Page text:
In order to fulfill our mission of graduating 100 percent of our students college and career ready, Union focuses on four main areas: Early Childhood Education, Community Schools, STEM (Science, Technology, Engineering, and Math), and the Union Collegiate Academy Experience.
An early learning experience was offered to 90 expectant parents and parents of families with children ages birth to 36 months through CAP Tulsa’s Learning@Home program. Certified parent educators taught participants how to be their child’s first teachers and support their child’s development.
Union’s Rosa Parks Early Childhood Education Center, a unique partnership with CAP Tulsa, provided educational services from certified teachers in a beautiful and exciting learning environment for 240 three-year-olds and their families who met federal poverty guidelines. Supported by the Hilti Corporation, Tulsa Symphony Orchestra became one of the Early Childhood Center’s valued partners. Musicians serenaded the children during naptime, taught them about musical instruments, and provided violin lessons.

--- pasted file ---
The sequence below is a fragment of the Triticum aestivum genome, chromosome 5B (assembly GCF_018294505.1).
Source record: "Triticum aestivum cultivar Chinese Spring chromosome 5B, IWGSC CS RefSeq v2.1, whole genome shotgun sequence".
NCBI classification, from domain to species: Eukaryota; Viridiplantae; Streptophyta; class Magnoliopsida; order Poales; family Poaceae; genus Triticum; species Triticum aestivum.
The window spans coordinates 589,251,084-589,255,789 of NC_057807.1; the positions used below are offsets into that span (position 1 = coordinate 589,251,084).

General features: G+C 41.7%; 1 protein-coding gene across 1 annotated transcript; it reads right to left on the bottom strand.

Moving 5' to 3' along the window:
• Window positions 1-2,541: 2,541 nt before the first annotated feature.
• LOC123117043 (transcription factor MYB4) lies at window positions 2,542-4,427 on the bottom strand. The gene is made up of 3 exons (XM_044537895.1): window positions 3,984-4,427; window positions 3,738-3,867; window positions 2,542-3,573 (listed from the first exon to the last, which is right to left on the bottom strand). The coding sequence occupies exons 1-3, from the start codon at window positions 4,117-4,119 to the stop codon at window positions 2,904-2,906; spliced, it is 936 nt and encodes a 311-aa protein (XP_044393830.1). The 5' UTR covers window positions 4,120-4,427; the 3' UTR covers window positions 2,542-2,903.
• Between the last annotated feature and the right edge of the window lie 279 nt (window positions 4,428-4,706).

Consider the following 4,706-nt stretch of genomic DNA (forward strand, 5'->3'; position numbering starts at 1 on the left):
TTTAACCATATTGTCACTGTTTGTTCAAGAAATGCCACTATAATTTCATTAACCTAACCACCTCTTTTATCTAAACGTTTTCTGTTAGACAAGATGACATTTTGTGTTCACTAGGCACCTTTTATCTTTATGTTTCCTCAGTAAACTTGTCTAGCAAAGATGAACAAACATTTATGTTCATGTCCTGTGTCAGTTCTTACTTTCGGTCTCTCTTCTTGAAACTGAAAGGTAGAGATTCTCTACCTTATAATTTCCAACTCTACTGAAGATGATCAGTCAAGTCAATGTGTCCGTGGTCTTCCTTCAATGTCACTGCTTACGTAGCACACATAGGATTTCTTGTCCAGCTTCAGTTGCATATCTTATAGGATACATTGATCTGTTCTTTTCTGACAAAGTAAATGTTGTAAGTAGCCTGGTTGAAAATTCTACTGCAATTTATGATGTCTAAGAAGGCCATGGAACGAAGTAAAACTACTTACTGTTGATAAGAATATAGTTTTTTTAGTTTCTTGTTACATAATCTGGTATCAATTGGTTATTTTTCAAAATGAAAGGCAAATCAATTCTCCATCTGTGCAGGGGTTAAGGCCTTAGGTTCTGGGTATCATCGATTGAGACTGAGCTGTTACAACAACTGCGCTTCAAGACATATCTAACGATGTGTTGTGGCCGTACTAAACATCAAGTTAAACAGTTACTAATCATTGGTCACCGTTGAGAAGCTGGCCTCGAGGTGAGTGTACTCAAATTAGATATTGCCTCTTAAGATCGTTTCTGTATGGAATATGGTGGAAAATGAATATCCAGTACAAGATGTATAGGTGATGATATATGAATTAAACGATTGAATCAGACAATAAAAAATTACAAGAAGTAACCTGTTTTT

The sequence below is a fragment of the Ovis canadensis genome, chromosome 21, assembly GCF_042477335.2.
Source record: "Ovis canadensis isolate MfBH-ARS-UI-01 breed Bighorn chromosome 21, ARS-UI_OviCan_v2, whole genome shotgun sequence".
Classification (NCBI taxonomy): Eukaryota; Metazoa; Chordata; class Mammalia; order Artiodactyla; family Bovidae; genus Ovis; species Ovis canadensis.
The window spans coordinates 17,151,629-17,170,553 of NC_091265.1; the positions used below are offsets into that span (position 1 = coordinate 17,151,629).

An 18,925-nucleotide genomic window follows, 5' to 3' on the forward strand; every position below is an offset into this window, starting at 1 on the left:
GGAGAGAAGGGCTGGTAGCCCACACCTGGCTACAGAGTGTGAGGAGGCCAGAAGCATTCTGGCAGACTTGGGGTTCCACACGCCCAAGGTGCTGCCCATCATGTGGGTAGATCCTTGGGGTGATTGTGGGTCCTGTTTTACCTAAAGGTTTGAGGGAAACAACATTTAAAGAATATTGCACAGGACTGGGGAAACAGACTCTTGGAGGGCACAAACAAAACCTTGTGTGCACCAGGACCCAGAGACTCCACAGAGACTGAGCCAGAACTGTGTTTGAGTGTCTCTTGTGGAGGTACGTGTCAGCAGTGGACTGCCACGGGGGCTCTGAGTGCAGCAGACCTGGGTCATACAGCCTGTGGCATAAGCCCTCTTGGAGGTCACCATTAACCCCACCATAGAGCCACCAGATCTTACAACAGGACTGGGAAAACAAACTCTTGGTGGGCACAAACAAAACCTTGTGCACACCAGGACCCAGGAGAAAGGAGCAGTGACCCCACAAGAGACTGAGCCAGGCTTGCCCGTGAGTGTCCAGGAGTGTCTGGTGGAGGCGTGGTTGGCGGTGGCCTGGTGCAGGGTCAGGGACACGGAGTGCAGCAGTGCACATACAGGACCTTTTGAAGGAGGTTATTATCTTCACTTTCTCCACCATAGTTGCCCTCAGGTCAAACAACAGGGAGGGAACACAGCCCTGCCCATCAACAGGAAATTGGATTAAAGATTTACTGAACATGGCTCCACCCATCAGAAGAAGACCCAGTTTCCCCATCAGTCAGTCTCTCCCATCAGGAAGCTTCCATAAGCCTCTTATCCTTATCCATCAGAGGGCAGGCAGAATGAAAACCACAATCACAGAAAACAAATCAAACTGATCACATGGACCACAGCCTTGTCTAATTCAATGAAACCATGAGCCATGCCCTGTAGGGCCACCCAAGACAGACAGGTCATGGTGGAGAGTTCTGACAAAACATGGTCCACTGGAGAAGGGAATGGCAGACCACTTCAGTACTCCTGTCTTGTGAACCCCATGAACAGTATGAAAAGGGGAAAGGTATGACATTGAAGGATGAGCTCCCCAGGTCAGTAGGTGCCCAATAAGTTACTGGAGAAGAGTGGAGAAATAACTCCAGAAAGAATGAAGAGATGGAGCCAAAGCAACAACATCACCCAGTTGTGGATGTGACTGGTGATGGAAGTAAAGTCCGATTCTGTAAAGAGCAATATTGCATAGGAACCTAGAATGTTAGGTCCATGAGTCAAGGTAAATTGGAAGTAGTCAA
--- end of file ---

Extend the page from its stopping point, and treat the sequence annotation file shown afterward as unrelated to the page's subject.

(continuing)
Ground was broken and Community Development Block Grant funds through CAP Tulsa and the Tulsa Children’s Coalition were used to begin construction on an eight-classroom expansion of Union’s Rosa Parks Early Childhood Education Center. The goal was to nearly double the number of students by the next year. All-day kindergarten was offered at every site, and as space was available, Union also offered a free full-day pre-kindergarten program for four-year-olds.
With the Tulsa Area Community Schools Initiative (TACSI) and its umbrella organizations, the Community Service Council and the Tulsa Metropolitan Human Services Commission, Union expanded its community school numbers and philosophy through partnerships with area businesses, foundations, colleges & universities, churches, and a vast array of community organizations, groups, and agencies.
The school-based health clinics at Clark and Rosa Parks elementaries provided services for Briarglen, Boevers, Grove, Jefferson, and McAuliffe elementary schools.